While most are typically made from yeast-raised dough — cake doughnuts are a whole different story — Kayle and Kate Burns turned to brioche for the ones they make for their weekly Donut Club pop-up. It’s a nod to Kayle’s days working under famed chef Daniel Boulud in New York City — another sure sign the doughnut can find a home in kitchens of all levels.
Every Monday, Calgarians scramble to get one of the limited pre-orders for the doughnuts that open at noon for Saturday pickup. The couple brainstorms flavours for the massive filled doughnuts — three each week, along with a ‘plain Jane’ simply dusted with cinnamon and sugar — playing with combinations that either evoke nostalgia (cinnamon raisin toast or cookies and cream) or impress foodies (yuzu, toasted sesame and meringue, and chamomile, honey and peach custard).
Donut Club started as a response to the pandemic, and its quick growth surprised both Kate and Kayle, who is also the chef at Una Pizza and Wine, and Bread and Circus. “At first, I was taking all the orders through Instagram, but I’d have 50 messages by midday,” says Kate. “It became big so quickly that we had to get a website to automate it.” Kayle suspects the never-ending appetite for doughnuts in general is they tick a lot of boxes. “It’s a deep-fried dessert. It hits all the flavour profiles: sweet, salty, fatty, rich.” But, he adds, it’s also that doughnuts are practically in Canadians’ DNA. “It’s in our roots almost.”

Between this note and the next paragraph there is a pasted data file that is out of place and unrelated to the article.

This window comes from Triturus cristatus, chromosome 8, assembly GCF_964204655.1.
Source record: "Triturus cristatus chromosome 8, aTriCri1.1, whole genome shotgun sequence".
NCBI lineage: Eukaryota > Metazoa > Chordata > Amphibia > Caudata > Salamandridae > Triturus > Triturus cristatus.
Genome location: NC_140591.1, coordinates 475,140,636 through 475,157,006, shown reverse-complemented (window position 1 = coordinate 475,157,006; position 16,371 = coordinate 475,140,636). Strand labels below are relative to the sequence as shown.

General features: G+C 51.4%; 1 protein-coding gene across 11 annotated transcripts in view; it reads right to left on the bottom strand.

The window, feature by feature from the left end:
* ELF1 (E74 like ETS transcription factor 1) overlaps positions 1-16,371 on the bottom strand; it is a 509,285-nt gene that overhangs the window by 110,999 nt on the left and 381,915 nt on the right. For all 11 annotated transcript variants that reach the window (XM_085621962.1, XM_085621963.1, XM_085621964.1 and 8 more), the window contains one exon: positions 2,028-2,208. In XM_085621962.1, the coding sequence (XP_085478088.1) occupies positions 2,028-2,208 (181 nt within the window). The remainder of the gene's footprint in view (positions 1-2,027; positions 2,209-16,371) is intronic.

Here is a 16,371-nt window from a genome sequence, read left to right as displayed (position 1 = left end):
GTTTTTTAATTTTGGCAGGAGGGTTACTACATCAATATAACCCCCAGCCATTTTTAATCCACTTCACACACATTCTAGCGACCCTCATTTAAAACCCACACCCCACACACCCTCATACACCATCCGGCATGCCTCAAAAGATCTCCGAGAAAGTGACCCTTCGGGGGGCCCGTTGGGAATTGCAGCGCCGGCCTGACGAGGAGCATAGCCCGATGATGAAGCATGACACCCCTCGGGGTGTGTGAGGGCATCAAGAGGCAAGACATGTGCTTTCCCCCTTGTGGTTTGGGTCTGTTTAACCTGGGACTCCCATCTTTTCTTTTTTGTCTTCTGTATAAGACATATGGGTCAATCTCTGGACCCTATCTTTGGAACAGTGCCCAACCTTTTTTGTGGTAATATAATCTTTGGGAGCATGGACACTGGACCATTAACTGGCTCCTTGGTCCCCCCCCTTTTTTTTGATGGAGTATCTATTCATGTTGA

While most turn to the doughnut when the craving strikes for a sweet treat, Café Vendome is frying up a version that turns the concept on its head. When chef Alejandro Buzzalino was developing the menu, he told corporate executive chef Matt Batey that he wanted to create a warm potato and salmon doughnut. Batey was skeptical — until he took his first bite.
Now, it’s a signature dish and one of the most Instagrammable on the menu. “They check that box of they’re comfort food enough, the deep fry, the soft and crunchy,” says Batey.
Vendome has even doubled down on doughnuts, now offering a pulled pork sandwich on a glazed doughnut — a nod to carnival food. “This sandwich is dirty,” Batey acknowledges. “The good dirty.”